Chamise with black sage

Also known as greasewood, this evergreen spreading or prostrate shrub is native to California and Baja California and is the most abundant species in the California chaparral. It is a member of the rose family, Rosaceae, that also includes cherry, lady’s mantle, and goat’s beard. The plant grows up to 12′ tall and has a wide spreading deep root system with a root crown called a basal burl that facilitates resprouting after fire. The long arching stems that arise from the burl are resinous and oily and have reddish bark when young but gray exfoliating bark with maturity. The olive-green, needle-like leaves are .2-.4″ long and are in clusters spirally arranged on the stems and branches. In spring and summer terminal elongated clusters of flowers appear. The clusters may be up to 5″ long and are composed of small, white tubular flowers with 10-15 long stamens and 5 petals that remain on the fruit (an achene) as it matures, turning rusty brown in color. The resinous substance in the leaves burns rapidly when ignited but the plant resprouts quickly after a fire. The plant is very tolerant of drought, heat, and lean soil, and provides food and cover for reptiles, birds, and mammals. It is useful for xeriscaping and can be used as a wind break or screen and for erosion control. The prostrate variety is valued as a ground cover. The genus name, Adenostoma, comes from the Greek words aden, meaning gland, and stoma, meaning mouth, and refers to a gland at the mouth of the calyx. The specific epithet, fasciculatum, is from the Latin word, fasisculus, meaning small bundle, and refers to the clusters of leaves. Photo Credit Wikimedia Commons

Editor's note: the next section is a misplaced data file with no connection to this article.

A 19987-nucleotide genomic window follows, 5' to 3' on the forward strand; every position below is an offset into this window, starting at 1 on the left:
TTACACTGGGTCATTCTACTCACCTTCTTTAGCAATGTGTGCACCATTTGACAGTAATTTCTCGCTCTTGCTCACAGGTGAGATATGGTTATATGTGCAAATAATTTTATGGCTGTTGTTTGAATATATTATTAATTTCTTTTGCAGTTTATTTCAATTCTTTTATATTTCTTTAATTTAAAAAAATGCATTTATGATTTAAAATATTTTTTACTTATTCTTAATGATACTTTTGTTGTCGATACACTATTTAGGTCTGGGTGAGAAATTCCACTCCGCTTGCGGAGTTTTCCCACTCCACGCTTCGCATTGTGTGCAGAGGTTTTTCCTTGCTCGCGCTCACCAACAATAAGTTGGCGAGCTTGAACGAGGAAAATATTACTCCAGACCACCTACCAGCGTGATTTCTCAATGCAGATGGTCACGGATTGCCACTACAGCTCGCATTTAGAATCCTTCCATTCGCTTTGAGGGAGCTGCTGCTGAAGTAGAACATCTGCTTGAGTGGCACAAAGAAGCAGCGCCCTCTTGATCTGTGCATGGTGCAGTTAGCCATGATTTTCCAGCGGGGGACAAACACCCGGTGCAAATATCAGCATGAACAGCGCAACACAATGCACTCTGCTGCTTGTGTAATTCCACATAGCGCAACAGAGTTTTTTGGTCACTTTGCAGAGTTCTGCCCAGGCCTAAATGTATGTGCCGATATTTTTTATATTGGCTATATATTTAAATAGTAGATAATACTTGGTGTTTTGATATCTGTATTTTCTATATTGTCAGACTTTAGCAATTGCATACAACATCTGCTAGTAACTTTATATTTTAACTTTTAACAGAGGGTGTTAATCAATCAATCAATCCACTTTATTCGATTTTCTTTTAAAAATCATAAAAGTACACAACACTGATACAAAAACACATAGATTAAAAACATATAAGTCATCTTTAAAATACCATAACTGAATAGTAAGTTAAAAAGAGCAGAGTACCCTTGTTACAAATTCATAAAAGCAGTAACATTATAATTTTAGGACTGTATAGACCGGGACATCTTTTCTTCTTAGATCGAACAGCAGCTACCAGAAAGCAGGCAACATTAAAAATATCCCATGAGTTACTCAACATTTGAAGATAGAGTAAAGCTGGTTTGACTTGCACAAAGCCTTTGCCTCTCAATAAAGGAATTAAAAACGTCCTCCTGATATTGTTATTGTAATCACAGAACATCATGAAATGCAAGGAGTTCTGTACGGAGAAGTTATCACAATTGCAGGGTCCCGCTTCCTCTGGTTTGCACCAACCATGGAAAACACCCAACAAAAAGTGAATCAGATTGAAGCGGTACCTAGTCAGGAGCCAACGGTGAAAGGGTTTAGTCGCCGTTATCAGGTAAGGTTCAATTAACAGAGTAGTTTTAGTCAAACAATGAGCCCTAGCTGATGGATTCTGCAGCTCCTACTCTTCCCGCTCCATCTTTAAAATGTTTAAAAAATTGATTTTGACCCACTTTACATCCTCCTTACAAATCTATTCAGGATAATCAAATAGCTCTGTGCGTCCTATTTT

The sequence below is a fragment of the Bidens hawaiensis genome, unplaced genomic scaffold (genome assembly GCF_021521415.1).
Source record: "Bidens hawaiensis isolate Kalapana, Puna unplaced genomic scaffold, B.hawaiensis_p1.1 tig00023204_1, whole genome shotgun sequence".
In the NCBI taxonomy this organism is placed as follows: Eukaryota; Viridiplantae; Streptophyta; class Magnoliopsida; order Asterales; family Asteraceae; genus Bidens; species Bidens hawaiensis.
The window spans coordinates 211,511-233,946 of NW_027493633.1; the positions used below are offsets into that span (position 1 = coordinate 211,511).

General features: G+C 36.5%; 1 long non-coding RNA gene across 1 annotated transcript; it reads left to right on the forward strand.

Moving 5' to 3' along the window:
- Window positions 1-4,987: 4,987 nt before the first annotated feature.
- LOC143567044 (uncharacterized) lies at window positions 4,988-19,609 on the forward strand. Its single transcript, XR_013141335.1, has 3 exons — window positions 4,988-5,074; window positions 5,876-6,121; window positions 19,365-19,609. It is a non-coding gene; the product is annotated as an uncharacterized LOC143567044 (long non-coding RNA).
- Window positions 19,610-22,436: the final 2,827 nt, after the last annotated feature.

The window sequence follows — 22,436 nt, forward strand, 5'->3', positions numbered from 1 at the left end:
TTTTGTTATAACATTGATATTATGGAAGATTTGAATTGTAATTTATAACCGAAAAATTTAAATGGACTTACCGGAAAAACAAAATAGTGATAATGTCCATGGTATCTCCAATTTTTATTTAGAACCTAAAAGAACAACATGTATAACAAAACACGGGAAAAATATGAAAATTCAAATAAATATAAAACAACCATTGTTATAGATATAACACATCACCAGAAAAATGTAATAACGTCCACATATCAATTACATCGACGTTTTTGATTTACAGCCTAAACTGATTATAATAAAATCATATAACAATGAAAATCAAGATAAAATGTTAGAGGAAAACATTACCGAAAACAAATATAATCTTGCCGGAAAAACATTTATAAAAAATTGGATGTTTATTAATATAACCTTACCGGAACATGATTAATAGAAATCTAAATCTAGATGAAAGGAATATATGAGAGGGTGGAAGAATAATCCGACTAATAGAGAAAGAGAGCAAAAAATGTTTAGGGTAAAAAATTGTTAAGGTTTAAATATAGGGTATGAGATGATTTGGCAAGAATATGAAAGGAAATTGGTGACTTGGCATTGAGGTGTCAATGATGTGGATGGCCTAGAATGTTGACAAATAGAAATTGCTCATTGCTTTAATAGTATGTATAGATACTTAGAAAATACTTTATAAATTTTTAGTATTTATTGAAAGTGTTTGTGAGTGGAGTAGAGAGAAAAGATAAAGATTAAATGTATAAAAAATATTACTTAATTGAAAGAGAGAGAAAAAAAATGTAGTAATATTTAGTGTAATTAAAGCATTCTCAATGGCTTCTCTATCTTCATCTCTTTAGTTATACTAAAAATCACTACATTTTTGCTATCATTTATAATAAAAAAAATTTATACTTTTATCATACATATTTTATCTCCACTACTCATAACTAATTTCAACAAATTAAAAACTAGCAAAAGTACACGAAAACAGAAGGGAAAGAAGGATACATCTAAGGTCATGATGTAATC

Type: Evergreen shrub

Outstanding Feature:

Form: Upright, rounded

Growth Rate: Slow

Bloom: Clusters of small white flowers with long stamens in spring and summer

Size: 3 – 12′ H x 1-8′ W

Light: Full sun

Soil: Sand to clay, dry to medium moist, well-drained; tolerates lean soil and drought

Hardiness: Zones 6-10

Care: Low maintenance

Pests and Diseases: None of significance

Propagation: Seed

Outstanding Selections:

‘Black Diamond’

var. prostratum (low growing, prostrate form)

Photo Credit: Stan Shebs Wikimedia Commons

By Karen